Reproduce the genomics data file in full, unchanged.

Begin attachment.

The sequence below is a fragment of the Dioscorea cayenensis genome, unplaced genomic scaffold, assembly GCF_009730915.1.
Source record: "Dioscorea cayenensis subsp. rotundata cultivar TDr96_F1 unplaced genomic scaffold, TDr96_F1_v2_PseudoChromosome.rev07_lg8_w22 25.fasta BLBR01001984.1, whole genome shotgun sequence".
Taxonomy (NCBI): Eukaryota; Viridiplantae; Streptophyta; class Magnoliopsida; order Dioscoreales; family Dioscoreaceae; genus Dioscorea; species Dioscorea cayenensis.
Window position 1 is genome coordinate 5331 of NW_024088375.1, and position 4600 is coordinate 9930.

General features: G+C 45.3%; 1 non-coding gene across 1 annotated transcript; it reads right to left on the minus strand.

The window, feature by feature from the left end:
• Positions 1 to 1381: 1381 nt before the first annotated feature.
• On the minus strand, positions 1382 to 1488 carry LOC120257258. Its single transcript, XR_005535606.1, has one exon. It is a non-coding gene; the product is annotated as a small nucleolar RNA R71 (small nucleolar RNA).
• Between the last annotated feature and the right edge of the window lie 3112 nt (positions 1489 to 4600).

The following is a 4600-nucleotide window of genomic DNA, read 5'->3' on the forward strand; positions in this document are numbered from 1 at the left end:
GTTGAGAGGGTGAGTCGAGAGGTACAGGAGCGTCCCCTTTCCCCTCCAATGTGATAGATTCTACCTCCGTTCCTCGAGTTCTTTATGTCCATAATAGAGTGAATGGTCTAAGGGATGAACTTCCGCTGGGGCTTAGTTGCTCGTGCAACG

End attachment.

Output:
The sequence below is a fragment of the Dioscorea cayenensis genome, unplaced genomic scaffold, assembly GCF_009730915.1.
Source record: "Dioscorea cayenensis subsp. rotundata cultivar TDr96_F1 unplaced genomic scaffold, TDr96_F1_v2_PseudoChromosome.rev07_lg8_w22 25.fasta BLBR01001984.1, whole genome shotgun sequence".
Taxonomy (NCBI): Eukaryota; Viridiplantae; Streptophyta; class Magnoliopsida; order Dioscoreales; family Dioscoreaceae; genus Dioscorea; species Dioscorea cayenensis.
Window position 1 is genome coordinate 5331 of NW_024088375.1, and position 4600 is coordinate 9930.

General features: G+C 45.3%; 1 non-coding gene across 1 annotated transcript; it reads right to left on the minus strand.

The window, feature by feature from the left end:
• Positions 1 to 1381: 1381 nt before the first annotated feature.
• On the minus strand, positions 1382 to 1488 carry LOC120257258. Its single transcript, XR_005535606.1, has one exon. It is a non-coding gene; the product is annotated as a small nucleolar RNA R71 (small nucleolar RNA).
• Between the last annotated feature and the right edge of the window lie 3112 nt (positions 1489 to 4600).

The following is a 4600-nucleotide window of genomic DNA, read 5'->3' on the forward strand; positions in this document are numbered from 1 at the left end:
GTTGAGAGGGTGAGTCGAGAGGTACAGGAGCGTCCCCTTTCCCCTCCAATGTGATAGATTCTACCTCCGTTCCTCGAGTTCTTTATGTCCATAATAGAGTGAATGGTCTAAGGGATGAACTTCCGCTGGGGCTTAGTTGCTCGTGCAACG